Shifts in the USA… Oil Exporter, Increased Factory Orders, Slow Jobs Growth

Data released by the U.S. Energy Information Administration this week shows the U.S. sent exported 753.4 million barrels of everything from gasoline to jet fuel in the first nine months of this year, while it imported 689.4 million barrels. The US is slowly becoming an energy exporter, the recession and high unemployment have kept a lot of cars off the roads and factories have been using less fuel. Lower airline travels has reduced the amount of jet fuel and reduced manufacturing has aided the reduction in gasoline and diesel usage.

With America becoming green, and conserving and a slow shift to alternative energy sources, the USA is consuming less fossil fuel and with increased exploration and production, the States are exporting more than they are importing.

This helps the US economy in many ways, the US will no longer be subject to oil price hikes and dependant on foreign suppliers, moving to an exporter this will help the US balance of payments and the GDP.

U.S. exports of fossil fuel are soaring, putting the nation on track to be a net exporter of petroleum products in 2011 for the first time in 62 years.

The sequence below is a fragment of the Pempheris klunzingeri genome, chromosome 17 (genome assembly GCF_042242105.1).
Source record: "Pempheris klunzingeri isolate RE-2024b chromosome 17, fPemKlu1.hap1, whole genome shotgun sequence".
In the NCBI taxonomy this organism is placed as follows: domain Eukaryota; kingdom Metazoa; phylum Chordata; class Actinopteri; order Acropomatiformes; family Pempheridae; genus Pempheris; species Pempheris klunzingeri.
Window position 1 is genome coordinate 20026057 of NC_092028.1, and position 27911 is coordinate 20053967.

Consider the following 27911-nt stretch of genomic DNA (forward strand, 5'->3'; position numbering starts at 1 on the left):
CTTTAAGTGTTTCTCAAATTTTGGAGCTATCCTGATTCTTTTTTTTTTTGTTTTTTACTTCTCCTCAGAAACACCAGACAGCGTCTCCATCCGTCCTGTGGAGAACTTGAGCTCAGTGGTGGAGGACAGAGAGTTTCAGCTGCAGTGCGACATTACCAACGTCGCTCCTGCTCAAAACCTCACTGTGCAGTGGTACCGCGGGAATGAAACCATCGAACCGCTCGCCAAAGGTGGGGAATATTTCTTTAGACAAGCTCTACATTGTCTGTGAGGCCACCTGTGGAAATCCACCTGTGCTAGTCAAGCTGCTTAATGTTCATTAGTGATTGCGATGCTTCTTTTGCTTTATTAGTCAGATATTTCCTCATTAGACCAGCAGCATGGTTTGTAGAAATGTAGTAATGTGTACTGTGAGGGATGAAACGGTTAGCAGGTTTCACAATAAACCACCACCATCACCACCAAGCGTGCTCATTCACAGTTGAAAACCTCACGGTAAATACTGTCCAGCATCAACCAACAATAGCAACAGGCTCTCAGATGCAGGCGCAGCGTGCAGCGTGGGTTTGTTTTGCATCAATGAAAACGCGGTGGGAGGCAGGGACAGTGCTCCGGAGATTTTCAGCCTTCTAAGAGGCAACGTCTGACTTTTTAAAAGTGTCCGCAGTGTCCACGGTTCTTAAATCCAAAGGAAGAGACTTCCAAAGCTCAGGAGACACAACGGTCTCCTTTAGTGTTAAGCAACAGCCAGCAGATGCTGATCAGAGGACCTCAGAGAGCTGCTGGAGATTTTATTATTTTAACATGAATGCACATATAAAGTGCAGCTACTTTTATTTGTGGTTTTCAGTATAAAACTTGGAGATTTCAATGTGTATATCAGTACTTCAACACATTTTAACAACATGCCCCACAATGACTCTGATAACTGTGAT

U.S. factories grew last month at the fastest pace since June, helped by a jump in new orders and production. Manufacturing has grown for 28 straight months, according to the index. Factories were among the first businesses to start growing after the recession officially ended in June 2009.

Factories added workers last month, but at a slower pace than the previous month.

U.S. factories are benefiting from higher auto sales. That has boosted output by automakers and companies that supply parts and raw materials, such as steel. Still, manufacturers could face strains overseas in key export markets. Europe is struggling with its financial crisis and China’s growth has slowed.

The Labor Department said the number of people who applied for unemployment benefits last week rose above 400,000 for the first time in four weeks. The figures suggest the hiring market is recovering at a slow and uneven pace. The projected job growth in November would be an improvement from the previous month, when the economy added just 80,000 jobs. Still, 125,000 new jobs are barely enough to keep pace with population growth.

Some economists are more optimistic after payroll provider ADP said Wednesday that companies added 206,000 workers last month, the most this year. That survey doesn’t include government agencies, which have been cutting jobs.

 

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